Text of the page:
Release date: April 6, 2010
Guest: Audrey Diamant
Running time: 11:46 minutes
With HST implementation in Ontario and BC on July 1, 2010, tax directors and others involved in the harmonization process need to understand the new HST place of supply rules released in February 2010. In this podcast, PwC’s Audrey Diamant discusses changes to the rules which impact the supply of services and intangible property, and the approach to harmonization that companies must take.
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Gerry Lewandowski: Here with us today is Audrey Diamant, a senior partner with PwC’s sales tax practice based in Toronto.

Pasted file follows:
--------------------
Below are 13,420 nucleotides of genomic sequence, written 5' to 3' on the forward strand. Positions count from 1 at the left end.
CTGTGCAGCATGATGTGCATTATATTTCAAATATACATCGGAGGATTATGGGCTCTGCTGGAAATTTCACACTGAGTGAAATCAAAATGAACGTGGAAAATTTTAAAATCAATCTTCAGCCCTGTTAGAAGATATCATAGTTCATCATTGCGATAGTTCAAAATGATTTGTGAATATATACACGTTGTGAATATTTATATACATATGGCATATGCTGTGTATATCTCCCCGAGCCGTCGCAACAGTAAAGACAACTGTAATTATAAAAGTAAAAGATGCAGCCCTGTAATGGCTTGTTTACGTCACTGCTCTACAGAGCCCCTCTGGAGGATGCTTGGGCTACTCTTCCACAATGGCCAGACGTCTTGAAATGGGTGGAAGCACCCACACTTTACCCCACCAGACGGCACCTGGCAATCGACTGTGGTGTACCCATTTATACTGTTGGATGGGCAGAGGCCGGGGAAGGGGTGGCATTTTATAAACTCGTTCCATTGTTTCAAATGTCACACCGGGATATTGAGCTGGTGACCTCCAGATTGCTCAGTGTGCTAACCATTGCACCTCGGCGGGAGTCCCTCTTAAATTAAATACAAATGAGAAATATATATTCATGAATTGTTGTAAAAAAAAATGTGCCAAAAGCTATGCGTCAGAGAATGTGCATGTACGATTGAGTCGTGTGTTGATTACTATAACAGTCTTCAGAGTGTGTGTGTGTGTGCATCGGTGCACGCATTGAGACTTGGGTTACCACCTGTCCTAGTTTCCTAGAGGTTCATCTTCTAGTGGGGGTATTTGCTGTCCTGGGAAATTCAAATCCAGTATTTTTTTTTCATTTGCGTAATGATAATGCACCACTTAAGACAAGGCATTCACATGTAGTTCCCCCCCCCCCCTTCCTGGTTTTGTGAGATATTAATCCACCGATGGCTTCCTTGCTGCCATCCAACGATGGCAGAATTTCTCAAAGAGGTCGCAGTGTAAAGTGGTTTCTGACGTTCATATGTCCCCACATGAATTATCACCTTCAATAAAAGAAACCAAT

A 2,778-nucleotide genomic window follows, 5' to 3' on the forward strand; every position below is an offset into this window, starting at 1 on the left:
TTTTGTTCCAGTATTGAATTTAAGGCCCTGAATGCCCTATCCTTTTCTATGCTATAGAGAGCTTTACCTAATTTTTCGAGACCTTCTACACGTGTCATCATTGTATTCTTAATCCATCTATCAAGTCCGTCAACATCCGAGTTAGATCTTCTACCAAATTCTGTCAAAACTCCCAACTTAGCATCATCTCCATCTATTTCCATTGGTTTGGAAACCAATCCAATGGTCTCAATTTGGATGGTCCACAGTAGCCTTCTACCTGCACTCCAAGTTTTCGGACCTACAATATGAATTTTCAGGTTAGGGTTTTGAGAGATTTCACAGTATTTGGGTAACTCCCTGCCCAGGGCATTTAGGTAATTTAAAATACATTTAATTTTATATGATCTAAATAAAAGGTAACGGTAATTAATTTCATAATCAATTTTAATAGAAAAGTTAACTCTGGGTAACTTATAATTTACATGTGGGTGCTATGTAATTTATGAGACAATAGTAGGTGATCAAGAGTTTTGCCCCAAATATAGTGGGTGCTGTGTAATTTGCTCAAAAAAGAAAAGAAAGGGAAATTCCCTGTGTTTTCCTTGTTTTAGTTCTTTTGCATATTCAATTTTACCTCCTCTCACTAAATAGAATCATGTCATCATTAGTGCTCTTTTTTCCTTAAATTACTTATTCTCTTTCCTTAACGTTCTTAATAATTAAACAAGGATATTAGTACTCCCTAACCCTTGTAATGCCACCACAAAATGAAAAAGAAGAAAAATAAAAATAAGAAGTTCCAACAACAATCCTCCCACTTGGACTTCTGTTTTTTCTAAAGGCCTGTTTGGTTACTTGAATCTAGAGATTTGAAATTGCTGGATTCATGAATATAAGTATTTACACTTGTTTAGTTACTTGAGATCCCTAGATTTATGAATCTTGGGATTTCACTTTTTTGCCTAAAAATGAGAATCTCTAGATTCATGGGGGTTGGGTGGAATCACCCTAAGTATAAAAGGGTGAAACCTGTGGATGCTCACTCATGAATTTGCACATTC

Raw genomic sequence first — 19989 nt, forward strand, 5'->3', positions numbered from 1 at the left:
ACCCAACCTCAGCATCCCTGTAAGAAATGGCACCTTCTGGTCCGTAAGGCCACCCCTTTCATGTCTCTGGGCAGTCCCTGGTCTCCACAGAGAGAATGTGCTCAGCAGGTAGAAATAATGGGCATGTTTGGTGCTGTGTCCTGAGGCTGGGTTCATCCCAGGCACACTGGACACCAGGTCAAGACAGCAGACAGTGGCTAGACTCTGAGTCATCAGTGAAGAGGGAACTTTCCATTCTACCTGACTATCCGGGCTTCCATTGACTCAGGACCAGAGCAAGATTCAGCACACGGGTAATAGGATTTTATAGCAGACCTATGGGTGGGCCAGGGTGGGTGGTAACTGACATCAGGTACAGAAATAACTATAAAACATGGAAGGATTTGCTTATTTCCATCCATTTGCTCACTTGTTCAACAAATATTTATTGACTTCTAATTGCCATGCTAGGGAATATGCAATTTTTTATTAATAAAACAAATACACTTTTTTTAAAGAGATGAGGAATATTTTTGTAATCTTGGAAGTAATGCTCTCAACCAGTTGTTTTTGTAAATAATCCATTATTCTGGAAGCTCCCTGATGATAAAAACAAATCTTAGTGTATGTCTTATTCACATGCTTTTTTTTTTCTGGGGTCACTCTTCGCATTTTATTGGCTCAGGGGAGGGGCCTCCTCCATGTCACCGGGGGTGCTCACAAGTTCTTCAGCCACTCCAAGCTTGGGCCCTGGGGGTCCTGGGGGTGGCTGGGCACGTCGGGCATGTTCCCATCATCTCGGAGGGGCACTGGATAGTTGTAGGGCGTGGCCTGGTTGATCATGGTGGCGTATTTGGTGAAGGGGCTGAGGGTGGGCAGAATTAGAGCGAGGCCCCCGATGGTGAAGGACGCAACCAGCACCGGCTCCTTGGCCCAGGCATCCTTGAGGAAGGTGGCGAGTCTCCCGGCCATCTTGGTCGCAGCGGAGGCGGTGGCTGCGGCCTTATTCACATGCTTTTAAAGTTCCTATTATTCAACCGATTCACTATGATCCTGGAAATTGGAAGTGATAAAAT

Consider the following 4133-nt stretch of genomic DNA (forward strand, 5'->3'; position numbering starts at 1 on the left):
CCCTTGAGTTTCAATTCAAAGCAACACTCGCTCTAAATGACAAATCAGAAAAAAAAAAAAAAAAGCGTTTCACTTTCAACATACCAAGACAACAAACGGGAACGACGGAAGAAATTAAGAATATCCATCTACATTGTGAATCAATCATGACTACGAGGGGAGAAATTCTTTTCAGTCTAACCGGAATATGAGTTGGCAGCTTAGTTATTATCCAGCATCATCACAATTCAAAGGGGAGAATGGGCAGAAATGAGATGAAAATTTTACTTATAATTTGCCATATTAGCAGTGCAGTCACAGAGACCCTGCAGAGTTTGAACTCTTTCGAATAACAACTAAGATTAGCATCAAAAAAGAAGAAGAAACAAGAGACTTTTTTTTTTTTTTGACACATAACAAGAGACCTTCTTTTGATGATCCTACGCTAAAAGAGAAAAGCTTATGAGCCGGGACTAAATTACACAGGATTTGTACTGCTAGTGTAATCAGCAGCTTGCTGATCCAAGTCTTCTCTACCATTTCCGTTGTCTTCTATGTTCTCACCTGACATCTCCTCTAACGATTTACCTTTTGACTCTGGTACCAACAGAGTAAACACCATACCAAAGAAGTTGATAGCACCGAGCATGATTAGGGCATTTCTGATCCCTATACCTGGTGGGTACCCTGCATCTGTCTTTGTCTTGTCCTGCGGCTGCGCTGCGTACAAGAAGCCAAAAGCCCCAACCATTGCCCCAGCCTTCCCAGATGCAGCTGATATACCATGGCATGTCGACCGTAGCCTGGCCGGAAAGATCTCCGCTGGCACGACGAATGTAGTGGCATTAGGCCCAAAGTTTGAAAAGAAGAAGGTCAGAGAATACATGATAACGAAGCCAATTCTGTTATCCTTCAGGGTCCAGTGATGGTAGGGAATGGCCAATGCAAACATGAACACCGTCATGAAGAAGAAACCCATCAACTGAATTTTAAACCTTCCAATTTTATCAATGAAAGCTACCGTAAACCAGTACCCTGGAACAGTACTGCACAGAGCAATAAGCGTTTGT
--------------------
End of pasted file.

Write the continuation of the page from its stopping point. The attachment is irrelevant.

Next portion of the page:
Audrey has been with PwC for a number of years and is well known in the sales tax community, providing advice and assistance to Canadian and foreign companies coping with the effects of harmonization. Audrey is with us today to discuss the major changes to the HST place of supply rules released in February 2010 and to give us her perspective on the “run up” to harmonization on July 1, 2010.
Thank you for joining us Audrey.
Audrey: Thank you, Gerry.
Gerry: Audrey, before we get into a discussion about the changes to the place of supply rules, let’s discuss where we are in the harmonization process in Ontario and BC. What has come and what is yet to come in the lead up to July 1, 2010?